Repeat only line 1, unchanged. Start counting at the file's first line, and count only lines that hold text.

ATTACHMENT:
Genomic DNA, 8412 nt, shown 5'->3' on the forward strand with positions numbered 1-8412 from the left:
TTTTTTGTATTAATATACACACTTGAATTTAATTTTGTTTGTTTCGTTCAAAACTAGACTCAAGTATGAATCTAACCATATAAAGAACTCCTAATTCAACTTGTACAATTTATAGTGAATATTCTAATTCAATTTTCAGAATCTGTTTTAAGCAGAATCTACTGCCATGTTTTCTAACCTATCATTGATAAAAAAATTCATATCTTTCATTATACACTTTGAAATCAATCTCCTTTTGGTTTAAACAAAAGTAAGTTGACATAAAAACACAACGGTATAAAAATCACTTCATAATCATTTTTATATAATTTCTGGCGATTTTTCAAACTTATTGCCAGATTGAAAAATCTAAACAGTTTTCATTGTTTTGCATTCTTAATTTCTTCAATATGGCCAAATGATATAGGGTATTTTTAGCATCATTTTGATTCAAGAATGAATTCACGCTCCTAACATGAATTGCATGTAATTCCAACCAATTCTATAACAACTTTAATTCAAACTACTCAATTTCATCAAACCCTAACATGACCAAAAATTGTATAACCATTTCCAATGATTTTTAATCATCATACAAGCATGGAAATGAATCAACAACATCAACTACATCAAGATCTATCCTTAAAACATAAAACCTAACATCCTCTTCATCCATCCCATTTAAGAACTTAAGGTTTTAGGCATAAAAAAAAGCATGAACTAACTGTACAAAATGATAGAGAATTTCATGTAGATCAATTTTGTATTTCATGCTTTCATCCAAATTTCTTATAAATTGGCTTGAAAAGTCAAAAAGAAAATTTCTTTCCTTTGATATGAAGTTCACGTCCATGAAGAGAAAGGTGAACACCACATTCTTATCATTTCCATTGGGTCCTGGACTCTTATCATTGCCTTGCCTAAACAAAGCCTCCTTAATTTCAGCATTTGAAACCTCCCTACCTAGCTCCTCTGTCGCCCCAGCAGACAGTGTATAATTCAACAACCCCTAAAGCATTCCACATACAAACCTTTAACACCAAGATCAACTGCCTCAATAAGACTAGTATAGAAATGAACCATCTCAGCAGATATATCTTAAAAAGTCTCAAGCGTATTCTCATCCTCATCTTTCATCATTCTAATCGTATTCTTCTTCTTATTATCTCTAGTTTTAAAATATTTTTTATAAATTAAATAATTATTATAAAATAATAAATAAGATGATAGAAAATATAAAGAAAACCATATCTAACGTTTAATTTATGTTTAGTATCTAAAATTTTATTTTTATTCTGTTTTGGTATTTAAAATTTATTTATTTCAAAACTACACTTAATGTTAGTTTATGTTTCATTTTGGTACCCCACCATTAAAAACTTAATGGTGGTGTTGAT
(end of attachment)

Genomic DNA, 8412 nt, shown 5'->3' on the forward strand with positions numbered 1-8412 from the left: